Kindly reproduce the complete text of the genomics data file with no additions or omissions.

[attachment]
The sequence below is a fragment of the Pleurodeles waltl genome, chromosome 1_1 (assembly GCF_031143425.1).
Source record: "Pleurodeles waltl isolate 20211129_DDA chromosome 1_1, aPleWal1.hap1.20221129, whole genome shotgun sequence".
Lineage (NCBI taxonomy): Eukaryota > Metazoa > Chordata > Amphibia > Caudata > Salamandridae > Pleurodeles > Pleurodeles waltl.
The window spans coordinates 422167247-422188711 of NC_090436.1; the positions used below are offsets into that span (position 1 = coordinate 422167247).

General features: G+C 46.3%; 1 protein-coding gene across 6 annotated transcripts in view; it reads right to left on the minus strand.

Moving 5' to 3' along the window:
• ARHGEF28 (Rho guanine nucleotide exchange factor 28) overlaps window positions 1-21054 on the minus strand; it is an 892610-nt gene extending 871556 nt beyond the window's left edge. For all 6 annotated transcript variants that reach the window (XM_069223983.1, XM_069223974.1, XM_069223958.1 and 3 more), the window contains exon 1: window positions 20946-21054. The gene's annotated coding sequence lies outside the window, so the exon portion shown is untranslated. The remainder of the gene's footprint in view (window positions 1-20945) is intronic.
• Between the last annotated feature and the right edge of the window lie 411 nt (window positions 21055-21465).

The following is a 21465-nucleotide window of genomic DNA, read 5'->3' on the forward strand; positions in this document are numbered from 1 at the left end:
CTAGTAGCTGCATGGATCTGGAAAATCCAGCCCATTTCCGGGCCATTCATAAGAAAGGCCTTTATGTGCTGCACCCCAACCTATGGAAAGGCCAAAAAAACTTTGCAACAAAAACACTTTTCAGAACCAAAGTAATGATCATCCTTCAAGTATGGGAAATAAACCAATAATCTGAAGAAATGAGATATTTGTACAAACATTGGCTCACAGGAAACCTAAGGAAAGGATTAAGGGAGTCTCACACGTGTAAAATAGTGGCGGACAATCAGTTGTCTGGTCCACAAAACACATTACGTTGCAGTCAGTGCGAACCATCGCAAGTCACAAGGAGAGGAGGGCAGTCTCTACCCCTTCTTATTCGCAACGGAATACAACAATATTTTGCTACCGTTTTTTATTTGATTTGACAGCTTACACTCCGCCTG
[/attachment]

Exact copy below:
The sequence below is a fragment of the Pleurodeles waltl genome, chromosome 1_1 (assembly GCF_031143425.1).
Source record: "Pleurodeles waltl isolate 20211129_DDA chromosome 1_1, aPleWal1.hap1.20221129, whole genome shotgun sequence".
Lineage (NCBI taxonomy): Eukaryota > Metazoa > Chordata > Amphibia > Caudata > Salamandridae > Pleurodeles > Pleurodeles waltl.
The window spans coordinates 422167247-422188711 of NC_090436.1; the positions used below are offsets into that span (position 1 = coordinate 422167247).

General features: G+C 46.3%; 1 protein-coding gene across 6 annotated transcripts in view; it reads right to left on the minus strand.

Moving 5' to 3' along the window:
• ARHGEF28 (Rho guanine nucleotide exchange factor 28) overlaps window positions 1-21054 on the minus strand; it is an 892610-nt gene extending 871556 nt beyond the window's left edge. For all 6 annotated transcript variants that reach the window (XM_069223983.1, XM_069223974.1, XM_069223958.1 and 3 more), the window contains exon 1: window positions 20946-21054. The gene's annotated coding sequence lies outside the window, so the exon portion shown is untranslated. The remainder of the gene's footprint in view (window positions 1-20945) is intronic.
• Between the last annotated feature and the right edge of the window lie 411 nt (window positions 21055-21465).

The following is a 21465-nucleotide window of genomic DNA, read 5'->3' on the forward strand; positions in this document are numbered from 1 at the left end:
CTAGTAGCTGCATGGATCTGGAAAATCCAGCCCATTTCCGGGCCATTCATAAGAAAGGCCTTTATGTGCTGCACCCCAACCTATGGAAAGGCCAAAAAAACTTTGCAACAAAAACACTTTTCAGAACCAAAGTAATGATCATCCTTCAAGTATGGGAAATAAACCAATAATCTGAAGAAATGAGATATTTGTACAAACATTGGCTCACAGGAAACCTAAGGAAAGGATTAAGGGAGTCTCACACGTGTAAAATAGTGGCGGACAATCAGTTGTCTGGTCCACAAAACACATTACGTTGCAGTCAGTGCGAACCATCGCAAGTCACAAGGAGAGGAGGGCAGTCTCTACCCCTTCTTATTCGCAACGGAATACAACAATATTTTGCTACCGTTTTTTATTTGATTTGACAGCTTACACTCCGCCTG